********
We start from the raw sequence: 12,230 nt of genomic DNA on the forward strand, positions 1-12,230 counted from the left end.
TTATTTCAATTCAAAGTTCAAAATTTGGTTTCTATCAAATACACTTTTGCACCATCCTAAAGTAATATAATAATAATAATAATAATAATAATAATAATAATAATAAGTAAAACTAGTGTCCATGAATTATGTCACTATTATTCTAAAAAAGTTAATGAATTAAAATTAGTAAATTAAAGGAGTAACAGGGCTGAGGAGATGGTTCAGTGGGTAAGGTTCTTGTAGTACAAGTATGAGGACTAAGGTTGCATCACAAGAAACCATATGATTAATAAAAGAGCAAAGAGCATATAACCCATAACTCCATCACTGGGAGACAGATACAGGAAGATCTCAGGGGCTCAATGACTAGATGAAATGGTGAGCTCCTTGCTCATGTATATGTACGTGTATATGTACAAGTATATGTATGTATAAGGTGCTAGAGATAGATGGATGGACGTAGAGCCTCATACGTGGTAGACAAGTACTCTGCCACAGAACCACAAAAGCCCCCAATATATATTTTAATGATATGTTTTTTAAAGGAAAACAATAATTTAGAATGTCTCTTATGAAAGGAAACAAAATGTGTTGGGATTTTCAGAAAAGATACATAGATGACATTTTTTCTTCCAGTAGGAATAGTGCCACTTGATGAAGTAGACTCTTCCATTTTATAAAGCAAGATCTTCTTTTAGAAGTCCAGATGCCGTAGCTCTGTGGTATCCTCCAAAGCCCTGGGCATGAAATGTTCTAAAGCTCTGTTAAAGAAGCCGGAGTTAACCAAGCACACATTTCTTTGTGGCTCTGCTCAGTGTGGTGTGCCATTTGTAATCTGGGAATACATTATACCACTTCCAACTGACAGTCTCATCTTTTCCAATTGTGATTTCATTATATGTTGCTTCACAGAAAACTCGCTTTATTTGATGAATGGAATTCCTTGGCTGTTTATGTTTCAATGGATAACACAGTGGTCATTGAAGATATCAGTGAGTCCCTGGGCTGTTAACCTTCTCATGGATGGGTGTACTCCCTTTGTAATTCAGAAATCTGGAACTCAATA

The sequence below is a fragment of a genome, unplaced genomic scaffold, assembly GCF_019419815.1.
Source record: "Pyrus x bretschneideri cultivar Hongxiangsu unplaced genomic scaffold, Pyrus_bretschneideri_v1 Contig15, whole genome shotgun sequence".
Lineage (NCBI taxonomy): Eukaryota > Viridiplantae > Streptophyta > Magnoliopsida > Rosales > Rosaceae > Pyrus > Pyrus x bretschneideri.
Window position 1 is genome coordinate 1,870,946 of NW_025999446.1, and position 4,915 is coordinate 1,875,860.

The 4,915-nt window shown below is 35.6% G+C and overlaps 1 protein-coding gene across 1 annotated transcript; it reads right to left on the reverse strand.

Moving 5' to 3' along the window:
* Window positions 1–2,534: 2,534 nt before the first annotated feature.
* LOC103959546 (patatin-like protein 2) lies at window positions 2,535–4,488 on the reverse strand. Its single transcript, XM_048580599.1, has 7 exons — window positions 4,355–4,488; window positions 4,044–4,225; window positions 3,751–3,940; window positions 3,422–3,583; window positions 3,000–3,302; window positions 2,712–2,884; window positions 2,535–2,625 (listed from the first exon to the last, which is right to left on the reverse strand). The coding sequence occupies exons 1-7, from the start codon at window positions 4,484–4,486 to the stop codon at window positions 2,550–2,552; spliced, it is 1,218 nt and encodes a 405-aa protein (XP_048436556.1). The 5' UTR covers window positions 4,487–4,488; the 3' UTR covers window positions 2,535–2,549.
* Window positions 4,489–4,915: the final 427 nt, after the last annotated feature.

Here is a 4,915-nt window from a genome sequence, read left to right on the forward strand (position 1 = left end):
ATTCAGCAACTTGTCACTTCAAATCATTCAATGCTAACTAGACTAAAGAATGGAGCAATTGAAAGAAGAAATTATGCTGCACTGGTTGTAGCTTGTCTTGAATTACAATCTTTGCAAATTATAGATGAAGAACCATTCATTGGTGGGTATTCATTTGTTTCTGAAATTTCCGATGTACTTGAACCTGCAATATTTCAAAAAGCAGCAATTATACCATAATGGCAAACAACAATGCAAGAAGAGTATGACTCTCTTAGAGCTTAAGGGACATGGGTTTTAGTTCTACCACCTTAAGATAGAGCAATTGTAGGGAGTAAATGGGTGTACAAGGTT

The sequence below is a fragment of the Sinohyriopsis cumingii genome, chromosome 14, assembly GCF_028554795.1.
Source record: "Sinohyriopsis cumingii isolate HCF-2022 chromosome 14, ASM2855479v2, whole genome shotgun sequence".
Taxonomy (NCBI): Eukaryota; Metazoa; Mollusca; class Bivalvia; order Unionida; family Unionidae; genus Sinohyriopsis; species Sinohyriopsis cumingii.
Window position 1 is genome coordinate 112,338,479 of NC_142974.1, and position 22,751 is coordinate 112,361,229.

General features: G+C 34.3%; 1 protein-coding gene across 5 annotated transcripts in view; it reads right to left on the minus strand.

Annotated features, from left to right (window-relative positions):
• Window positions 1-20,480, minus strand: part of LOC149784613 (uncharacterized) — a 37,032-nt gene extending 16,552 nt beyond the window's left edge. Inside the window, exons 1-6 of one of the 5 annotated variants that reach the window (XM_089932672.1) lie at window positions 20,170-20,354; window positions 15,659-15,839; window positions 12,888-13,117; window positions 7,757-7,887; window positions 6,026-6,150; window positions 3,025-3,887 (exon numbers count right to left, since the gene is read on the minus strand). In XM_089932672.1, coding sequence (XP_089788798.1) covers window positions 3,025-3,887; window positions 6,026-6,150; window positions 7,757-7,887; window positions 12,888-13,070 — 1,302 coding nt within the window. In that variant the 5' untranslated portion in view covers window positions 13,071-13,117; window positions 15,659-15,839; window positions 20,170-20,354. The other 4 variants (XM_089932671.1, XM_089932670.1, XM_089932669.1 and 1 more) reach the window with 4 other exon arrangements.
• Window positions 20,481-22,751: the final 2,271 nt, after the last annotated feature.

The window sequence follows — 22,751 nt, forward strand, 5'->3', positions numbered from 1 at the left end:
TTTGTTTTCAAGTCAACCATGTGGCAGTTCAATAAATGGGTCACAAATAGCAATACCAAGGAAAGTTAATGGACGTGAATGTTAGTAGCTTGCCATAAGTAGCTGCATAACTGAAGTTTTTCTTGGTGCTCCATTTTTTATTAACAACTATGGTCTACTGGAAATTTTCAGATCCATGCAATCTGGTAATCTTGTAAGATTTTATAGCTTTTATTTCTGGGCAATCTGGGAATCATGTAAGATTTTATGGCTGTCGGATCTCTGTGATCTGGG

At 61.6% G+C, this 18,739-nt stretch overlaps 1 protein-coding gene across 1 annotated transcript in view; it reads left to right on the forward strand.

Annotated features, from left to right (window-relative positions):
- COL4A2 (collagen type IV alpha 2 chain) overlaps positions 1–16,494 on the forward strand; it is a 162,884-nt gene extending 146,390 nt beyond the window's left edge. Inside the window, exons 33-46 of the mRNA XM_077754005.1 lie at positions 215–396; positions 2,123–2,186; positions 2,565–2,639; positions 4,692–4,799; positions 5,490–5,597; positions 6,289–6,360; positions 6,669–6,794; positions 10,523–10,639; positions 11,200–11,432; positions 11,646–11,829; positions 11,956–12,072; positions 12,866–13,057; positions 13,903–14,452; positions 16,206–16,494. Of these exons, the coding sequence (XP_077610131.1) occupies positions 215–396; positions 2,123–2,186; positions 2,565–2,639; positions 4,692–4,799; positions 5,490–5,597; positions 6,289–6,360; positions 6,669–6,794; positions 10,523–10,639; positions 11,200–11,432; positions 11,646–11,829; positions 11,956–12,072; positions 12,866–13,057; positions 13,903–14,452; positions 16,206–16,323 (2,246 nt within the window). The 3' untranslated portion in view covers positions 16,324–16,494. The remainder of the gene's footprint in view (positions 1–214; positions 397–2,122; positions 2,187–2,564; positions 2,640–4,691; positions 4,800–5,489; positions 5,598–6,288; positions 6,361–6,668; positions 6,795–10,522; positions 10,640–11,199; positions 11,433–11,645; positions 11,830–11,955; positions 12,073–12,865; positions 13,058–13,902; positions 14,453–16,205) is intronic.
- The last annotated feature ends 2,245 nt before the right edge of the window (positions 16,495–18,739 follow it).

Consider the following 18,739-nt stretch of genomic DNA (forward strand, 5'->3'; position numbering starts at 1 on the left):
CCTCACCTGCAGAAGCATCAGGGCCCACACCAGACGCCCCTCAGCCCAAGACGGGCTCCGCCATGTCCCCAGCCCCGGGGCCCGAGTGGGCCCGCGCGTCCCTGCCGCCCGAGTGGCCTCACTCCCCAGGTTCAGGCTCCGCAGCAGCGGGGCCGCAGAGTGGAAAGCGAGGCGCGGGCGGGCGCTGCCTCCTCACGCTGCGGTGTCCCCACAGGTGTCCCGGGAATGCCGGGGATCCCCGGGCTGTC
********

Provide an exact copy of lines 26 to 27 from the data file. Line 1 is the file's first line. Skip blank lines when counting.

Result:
- COL4A2 (collagen type IV alpha 2 chain) overlaps positions 1–16,494 on the forward strand; it is a 162,884-nt gene extending 146,390 nt beyond the window's left edge. Inside the window, exons 33-46 of the mRNA XM_077754005.1 lie at positions 215–396; positions 2,123–2,186; positions 2,565–2,639; positions 4,692–4,799; positions 5,490–5,597; positions 6,289–6,360; positions 6,669–6,794; positions 10,523–10,639; positions 11,200–11,432; positions 11,646–11,829; positions 11,956–12,072; positions 12,866–13,057; positions 13,903–14,452; positions 16,206–16,494. Of these exons, the coding sequence (XP_077610131.1) occupies positions 215–396; positions 2,123–2,186; positions 2,565–2,639; positions 4,692–4,799; positions 5,490–5,597; positions 6,289–6,360; positions 6,669–6,794; positions 10,523–10,639; positions 11,200–11,432; positions 11,646–11,829; positions 11,956–12,072; positions 12,866–13,057; positions 13,903–14,452; positions 16,206–16,323 (2,246 nt within the window). The 3' untranslated portion in view covers positions 16,324–16,494. The remainder of the gene's footprint in view (positions 1–214; positions 397–2,122; positions 2,187–2,564; positions 2,640–4,691; positions 4,800–5,489; positions 5,598–6,288; positions 6,361–6,668; positions 6,795–10,522; positions 10,640–11,199; positions 11,433–11,645; positions 11,830–11,955; positions 12,073–12,865; positions 13,058–13,902; positions 14,453–16,205) is intronic.
- The last annotated feature ends 2,245 nt before the right edge of the window (positions 16,495–18,739 follow it).